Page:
Restaurants with outdoor areas are also likely to be able to serve customers again when restrictions are eased. All venues for socialising, including theatres, clubs and cinemas, have been closed for more than two months after the Prime Minister announced last orders on March 20.
Environment Secretary George Eustice said the coronavirus infection rate is believed to be lower outdoors.
He said: “The sectors that are going to have the greatest challenge getting back to work, which we recognise, and I’m sure the Chancellor recognises this too, the hospitality sector and some of those other ticketed venues, in particular cinemas and in particular theatres, restaurants and pubs, will also face a challenge getting back into operation.
“And that is why we won’t be loosening the restrictions on them until at least July and even then it is likely that in the case of pubs and restaurants it will begin with beer gardens and outdoor areas only.”
The UK’s hospitality sector has been one of the hardest hit by the coronavirus crisis and faces prolonged pain while social distancing measures remain in place.
Industry leaders called for all pubs to be allowed to reopen at the same time as long as they can put safety measures in place to protect customers and staff.
Kate Nicholls, chief executive, UK Hospitality, said: “Reopening pubs and bars should be phased according to agreed protocols to ensure safe spaces for staff members and customers.
“It should be done on whether they are able to operate safely with social distancing in place, not arbitrarily on whether or not a pub has a garden.
“Forcing businesses that do not have outdoor spaces, but could operate perfectly safely, to stay closed makes no sense.”
READ MORE ON OUR CORONAVIRUS LIVE BLOG
Pub gardens will be among the first of the leisure industry to re-open
Emma McClarkin, chief executive of the British Beer and Pub Association, said the “very existence” of many venues is at risk.
She said: “All pubs that are able to fulfil the social distancing requirements should be able to open.
“We want to explore all opportunities for our nation’s pubs to reopen safely and viably as soon as is possible. It is why we are working with the Government to consider all possible options.
“27,000 of the UK’s pubs have beer gardens, so it makes sense re-opening them for people to enjoy the summer sun.
“However, opening a pub beer garden requires the rest of the pub to reopen, from the bar to the facilities.”
Brewer and pub group Young’s said it expects “lower sales” when its sites reopen and announced it will not pay shareholders a dividend for the past year.
READ MORE: Boris warned of ‘public rebellion’ unless he tells pubs to reopen soon
Pubs and restaurants have remained shut since lockdown came into place
George Eustice warned of ‘challenges getting back into operation’
Lighter lockdown restrictions come into force from Monday that allow some younger school children to return to school.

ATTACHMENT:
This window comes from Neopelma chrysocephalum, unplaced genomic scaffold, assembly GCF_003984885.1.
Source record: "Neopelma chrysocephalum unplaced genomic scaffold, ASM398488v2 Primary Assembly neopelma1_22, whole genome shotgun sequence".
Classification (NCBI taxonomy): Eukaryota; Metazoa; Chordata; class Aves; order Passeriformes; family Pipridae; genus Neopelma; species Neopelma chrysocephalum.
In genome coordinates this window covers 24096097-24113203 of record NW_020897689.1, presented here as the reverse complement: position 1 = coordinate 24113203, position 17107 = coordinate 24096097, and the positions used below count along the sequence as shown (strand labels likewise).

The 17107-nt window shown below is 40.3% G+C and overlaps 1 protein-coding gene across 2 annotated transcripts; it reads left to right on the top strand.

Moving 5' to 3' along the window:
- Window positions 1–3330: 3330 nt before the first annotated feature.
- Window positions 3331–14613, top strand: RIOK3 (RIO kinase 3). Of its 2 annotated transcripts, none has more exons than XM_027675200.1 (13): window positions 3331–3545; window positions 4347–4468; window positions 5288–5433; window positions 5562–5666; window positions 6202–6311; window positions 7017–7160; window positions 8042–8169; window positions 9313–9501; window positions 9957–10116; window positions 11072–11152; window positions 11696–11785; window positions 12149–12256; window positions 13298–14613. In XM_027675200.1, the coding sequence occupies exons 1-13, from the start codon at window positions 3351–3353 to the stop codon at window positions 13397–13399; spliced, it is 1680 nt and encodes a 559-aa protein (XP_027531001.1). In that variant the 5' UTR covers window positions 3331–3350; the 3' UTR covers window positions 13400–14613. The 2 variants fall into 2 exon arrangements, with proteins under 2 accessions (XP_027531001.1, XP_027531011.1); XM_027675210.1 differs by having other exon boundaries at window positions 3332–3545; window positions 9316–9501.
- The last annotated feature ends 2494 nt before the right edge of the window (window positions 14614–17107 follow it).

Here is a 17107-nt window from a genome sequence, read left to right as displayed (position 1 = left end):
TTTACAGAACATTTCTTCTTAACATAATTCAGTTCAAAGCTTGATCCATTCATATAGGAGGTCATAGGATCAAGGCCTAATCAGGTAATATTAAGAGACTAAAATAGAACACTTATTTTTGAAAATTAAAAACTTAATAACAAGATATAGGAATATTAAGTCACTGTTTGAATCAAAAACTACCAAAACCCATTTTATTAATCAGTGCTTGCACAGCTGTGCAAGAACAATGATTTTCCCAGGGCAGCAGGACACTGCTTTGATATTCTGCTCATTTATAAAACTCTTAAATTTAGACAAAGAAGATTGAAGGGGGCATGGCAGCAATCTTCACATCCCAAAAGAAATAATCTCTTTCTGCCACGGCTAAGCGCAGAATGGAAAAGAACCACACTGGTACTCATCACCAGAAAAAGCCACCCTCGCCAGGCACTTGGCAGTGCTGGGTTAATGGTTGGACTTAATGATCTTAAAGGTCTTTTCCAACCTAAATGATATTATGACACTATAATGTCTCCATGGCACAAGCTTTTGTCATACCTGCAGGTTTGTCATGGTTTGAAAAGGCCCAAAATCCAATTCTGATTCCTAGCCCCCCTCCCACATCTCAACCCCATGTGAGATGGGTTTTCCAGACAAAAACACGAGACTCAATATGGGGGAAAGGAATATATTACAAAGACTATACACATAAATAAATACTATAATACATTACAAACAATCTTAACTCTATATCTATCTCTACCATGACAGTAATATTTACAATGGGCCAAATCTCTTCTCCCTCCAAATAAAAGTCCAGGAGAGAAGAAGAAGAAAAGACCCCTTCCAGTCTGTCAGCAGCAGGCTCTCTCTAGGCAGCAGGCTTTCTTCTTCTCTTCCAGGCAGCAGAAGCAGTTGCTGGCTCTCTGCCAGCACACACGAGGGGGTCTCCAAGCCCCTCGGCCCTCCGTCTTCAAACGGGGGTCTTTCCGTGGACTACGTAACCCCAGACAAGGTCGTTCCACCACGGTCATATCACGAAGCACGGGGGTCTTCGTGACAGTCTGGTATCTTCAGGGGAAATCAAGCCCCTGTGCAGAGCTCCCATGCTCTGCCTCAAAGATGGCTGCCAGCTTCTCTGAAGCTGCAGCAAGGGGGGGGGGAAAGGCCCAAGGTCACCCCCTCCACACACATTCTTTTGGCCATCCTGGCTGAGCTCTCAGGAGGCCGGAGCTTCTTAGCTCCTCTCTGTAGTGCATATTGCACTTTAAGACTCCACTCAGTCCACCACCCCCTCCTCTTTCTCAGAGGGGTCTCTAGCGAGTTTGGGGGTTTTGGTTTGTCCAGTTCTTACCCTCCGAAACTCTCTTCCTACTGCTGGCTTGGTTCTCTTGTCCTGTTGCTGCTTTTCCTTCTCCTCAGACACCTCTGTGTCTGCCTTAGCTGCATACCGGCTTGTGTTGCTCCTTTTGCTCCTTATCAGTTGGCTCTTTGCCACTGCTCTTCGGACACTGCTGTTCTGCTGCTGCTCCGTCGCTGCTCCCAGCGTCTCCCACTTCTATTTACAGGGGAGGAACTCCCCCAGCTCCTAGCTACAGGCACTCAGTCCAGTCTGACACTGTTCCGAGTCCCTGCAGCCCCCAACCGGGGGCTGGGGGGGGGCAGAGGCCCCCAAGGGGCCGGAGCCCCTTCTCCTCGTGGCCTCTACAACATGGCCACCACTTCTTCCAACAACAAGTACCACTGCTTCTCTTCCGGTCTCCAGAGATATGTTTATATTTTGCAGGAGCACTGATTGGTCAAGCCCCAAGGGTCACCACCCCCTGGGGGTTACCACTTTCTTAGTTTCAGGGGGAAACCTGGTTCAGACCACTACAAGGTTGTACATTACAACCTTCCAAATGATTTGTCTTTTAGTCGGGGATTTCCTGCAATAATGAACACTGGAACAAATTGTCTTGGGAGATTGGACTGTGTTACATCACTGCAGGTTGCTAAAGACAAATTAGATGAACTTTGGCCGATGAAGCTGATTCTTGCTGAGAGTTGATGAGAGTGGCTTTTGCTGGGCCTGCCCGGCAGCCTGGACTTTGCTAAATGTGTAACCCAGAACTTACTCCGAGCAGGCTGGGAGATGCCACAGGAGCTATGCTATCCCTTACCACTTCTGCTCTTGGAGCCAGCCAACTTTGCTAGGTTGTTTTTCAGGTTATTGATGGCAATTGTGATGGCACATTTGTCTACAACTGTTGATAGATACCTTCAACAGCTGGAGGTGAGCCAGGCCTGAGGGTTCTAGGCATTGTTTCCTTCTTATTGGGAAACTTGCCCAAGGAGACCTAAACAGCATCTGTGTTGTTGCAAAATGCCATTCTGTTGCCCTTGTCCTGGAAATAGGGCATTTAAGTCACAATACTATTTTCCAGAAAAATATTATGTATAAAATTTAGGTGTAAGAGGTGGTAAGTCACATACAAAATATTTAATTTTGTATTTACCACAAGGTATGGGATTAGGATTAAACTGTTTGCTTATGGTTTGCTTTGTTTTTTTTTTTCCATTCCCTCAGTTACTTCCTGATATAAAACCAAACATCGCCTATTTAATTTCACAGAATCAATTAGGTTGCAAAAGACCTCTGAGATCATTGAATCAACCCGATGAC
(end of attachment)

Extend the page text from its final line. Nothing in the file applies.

Groups of up to six people will be able to meet up outside, including in gardens, as long as they stay two metres apart.
Barbeques are allowed but guests must wipe everything down if they pop to the toilet.
Outdoor markets and car showrooms will also reopen.
Downing Street said police do not have the power to enter private gardens to check if the new six-person limit is being followed.
The Prime Minister’s spokesman said: “I’m sure that members of the public will show common sense and will want to abide by the rules.”
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The UK’s hospitality sector has been one of the hardest hit by the coronavirus
Pubs with beer gardens could re-open as soon as July
Professor Sally Bloomfield, of the London School of Hygiene and Tropical Medicine, raised concerns about the safety of holding a barbecue.
She said: “That is the really dangerous thing because then we are really starting handling things backwards and forwards to each other – plates, glasses, cups and so forth.
“So if you really want to have a social gathering and a meal, and the more time we spend outdoors the better, then it should be a picnic where we each bring our own food and knives and forks and plates and everything and keep them to ourselves and take them away with us.
“Then we can have a really nice social gathering. But barbecues, please no, at the moment.”
The new lockdown rules come into force despite the coronavirus alert level remaining at four, the second highest.
UK COVID alert system: Britain remains at level 4
People classed as clinically vulnerable were told they are likely to remain in isolation for “several more months”.
Mr Eustice admitted government ministers “don’t have answers yet” about how and when they will be able to venture out.
Steven McIntosh, Macmillan Cancer Support policy director, said it was “incredibly bleak and distressing” news for those in the high-risk category.
“It’s simply not acceptable that they just get a message that they are going to have to continue to do this for some time longer, they need to understand what that means and what support is available,” he added.